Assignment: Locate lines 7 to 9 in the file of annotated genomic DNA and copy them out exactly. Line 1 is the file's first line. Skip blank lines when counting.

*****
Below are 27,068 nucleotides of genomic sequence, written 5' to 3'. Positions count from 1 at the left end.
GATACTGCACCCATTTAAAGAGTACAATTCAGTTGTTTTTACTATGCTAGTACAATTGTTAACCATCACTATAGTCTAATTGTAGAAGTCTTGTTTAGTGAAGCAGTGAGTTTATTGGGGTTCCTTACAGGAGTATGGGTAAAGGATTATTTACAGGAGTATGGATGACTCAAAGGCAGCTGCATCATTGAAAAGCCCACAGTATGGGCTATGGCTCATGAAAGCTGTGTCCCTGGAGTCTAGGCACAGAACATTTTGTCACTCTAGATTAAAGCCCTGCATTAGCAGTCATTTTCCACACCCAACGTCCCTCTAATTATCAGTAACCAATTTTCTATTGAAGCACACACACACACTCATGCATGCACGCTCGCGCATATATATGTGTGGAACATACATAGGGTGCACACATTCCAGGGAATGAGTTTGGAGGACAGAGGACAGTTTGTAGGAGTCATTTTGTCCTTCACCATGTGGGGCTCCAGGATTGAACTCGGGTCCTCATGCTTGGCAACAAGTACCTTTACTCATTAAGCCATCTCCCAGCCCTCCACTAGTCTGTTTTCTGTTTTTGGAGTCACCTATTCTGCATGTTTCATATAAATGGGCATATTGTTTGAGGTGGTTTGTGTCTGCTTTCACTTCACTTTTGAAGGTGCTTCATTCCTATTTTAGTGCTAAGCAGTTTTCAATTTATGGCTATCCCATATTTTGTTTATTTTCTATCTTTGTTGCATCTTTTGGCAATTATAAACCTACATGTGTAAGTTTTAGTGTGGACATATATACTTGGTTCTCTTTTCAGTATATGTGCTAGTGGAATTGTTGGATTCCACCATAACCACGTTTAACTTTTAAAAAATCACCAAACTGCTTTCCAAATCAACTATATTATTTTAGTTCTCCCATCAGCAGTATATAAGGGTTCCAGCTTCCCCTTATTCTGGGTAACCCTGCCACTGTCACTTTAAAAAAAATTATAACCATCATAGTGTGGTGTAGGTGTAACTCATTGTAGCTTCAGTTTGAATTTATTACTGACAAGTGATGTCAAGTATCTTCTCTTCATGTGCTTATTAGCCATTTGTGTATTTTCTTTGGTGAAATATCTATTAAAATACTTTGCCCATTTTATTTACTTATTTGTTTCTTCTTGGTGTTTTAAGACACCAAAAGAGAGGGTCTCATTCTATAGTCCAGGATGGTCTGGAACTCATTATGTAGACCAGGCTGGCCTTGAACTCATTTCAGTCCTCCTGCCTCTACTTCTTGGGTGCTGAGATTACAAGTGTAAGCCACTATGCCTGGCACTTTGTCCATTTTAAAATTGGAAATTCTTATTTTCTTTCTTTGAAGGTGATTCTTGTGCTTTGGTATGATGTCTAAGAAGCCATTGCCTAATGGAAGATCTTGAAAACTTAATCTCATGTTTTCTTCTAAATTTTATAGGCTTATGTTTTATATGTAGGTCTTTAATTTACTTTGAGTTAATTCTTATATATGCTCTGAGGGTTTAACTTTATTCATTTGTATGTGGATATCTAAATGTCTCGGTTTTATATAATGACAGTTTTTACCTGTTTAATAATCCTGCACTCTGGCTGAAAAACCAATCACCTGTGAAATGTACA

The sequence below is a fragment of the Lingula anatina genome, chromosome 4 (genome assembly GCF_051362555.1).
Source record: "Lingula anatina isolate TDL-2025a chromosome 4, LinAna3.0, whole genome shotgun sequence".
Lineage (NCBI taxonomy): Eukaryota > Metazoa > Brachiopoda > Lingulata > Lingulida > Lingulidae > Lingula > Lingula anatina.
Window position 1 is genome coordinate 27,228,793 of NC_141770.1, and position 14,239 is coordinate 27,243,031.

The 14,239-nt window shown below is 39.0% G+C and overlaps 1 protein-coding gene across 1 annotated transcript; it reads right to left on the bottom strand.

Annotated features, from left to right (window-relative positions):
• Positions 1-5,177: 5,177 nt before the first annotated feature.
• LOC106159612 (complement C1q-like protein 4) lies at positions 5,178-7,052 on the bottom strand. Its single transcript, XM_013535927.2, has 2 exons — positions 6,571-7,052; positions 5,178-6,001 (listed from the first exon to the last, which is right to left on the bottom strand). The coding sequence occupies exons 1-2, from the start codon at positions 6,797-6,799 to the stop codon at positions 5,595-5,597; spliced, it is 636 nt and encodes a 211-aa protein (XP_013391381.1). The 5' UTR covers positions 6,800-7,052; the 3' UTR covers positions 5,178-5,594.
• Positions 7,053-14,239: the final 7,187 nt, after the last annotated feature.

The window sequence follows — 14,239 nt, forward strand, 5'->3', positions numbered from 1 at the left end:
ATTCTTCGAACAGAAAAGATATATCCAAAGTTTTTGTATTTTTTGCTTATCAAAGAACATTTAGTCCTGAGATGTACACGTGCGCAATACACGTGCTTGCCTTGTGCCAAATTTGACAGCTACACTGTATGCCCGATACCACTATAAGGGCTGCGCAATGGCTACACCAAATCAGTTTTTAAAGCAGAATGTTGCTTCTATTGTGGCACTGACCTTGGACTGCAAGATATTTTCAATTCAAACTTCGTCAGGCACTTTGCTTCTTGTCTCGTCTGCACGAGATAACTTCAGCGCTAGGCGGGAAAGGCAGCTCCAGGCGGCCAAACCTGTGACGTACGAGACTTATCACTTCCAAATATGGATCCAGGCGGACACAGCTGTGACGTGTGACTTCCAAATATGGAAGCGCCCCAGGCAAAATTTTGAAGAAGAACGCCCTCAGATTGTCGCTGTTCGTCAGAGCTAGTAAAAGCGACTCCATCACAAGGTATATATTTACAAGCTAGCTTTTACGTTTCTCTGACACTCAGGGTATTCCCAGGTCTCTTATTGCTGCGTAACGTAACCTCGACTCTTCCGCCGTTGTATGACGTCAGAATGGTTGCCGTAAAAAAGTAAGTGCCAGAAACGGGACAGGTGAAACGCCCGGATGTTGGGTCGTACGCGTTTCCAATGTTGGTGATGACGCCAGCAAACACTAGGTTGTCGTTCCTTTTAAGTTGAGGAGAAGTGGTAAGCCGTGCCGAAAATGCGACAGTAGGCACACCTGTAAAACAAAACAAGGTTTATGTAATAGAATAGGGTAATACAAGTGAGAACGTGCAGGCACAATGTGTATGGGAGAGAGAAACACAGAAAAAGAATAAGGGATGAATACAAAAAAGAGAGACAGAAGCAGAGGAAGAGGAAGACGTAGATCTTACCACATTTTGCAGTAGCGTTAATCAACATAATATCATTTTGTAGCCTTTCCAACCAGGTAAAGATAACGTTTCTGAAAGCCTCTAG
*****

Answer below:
The 14,239-nt window shown below is 39.0% G+C and overlaps 1 protein-coding gene across 1 annotated transcript; it reads right to left on the bottom strand.

Annotated features, from left to right (window-relative positions):
• Positions 1-5,177: 5,177 nt before the first annotated feature.